The armies on both sides of the First World War lived and died in the elaborate trenches they constructed on the Western Front. Advances in weaponry without commensurate advances in mobility trapped the opposing forces in their respective trench systems until the development and use of the armored tank in the last year of the war.
The daily routines of entrenched soldiers fighting for the Central Powers were similar to those of the Allies. Before dawn, soldiers were rousted from sleep and commanded to firing posts designed to guard against an enemy attack. At daybreak the two sides commenced shelling across the "no-man's land" between opposing trenches. A breakfast truce persisted throughout the war. This mutual understanding between troops on both sides allowed for a brief period of calm and nourishment before the day's chores were assigned. At dusk the manning of firing posts, known as the "stand-to," was repeated to guard against attacks at twilight. Once night fell, raids and surveillance activities were conducted under cover of darkness.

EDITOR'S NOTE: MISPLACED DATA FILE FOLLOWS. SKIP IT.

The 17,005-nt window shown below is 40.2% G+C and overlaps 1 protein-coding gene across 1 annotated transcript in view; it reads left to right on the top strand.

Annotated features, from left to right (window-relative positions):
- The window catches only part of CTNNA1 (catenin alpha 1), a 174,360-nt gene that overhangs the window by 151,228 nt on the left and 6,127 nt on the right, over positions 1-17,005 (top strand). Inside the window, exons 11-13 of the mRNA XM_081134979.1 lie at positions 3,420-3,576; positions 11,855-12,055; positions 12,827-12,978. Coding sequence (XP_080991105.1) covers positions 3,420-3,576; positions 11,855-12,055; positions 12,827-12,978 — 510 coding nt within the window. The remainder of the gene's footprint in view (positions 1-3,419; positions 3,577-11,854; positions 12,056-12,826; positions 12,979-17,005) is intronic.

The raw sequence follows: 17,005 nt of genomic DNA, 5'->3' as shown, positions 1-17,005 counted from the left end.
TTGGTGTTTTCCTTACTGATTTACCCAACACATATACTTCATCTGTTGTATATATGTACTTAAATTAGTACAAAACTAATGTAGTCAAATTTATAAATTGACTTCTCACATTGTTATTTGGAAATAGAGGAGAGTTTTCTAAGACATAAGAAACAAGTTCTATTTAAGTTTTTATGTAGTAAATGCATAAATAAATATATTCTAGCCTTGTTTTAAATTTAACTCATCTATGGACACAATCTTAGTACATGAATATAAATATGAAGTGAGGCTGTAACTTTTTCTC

Death and disease were common in the trenches. Lethal gases were developed and used by both sides. Rats and lice multiplied and spread disease, fouled water caused dysentery, and muddy and wet conditions caused trench foot, which sometimes required amputation. Constant shelling and sniping contributed to symptoms of shell shock. It has been estimated that one-third of all casualties on the Western Front occurred in the trenches.